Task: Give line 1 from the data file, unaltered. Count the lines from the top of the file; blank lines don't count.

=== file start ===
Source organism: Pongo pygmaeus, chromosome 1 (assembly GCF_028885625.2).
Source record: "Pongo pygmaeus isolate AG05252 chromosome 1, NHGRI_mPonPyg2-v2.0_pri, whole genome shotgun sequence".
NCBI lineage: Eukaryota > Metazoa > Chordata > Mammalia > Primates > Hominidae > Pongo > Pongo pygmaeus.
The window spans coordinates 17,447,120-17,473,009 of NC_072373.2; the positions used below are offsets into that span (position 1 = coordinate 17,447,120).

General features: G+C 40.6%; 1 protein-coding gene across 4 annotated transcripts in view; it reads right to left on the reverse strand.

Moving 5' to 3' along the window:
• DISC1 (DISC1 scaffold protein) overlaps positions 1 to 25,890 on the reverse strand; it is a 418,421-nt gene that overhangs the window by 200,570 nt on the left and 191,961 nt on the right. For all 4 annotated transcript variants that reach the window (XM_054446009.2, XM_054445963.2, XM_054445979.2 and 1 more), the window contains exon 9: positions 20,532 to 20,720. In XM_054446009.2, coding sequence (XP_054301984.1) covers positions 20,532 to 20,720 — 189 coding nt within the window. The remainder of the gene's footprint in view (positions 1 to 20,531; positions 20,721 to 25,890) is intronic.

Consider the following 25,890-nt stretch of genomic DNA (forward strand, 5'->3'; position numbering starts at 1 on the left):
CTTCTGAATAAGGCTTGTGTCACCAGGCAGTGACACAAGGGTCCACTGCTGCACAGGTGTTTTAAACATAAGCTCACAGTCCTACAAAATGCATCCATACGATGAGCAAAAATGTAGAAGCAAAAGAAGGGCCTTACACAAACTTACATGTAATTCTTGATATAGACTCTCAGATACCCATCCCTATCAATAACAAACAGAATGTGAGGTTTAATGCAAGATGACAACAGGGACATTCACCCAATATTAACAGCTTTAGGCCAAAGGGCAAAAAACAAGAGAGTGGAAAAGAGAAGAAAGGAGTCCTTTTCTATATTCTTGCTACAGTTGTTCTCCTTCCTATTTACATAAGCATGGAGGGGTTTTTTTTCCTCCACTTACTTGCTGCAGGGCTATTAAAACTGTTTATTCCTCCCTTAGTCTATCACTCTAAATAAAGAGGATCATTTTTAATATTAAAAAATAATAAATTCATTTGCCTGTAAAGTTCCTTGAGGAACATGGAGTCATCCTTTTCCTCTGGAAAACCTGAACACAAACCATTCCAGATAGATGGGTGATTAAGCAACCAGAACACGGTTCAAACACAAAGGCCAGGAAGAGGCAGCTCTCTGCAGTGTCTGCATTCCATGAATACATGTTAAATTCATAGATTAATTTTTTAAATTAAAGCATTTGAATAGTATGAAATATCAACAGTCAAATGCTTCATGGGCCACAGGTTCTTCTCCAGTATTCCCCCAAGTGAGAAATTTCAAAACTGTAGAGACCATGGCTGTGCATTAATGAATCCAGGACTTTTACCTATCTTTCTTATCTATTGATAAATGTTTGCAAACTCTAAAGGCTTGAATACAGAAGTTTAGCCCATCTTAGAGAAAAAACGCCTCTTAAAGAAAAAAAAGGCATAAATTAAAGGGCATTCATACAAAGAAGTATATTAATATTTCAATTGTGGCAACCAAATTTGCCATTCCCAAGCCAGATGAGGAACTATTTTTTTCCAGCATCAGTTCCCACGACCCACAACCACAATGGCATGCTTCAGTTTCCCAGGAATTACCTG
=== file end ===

Source organism: Pongo pygmaeus, chromosome 1 (assembly GCF_028885625.2).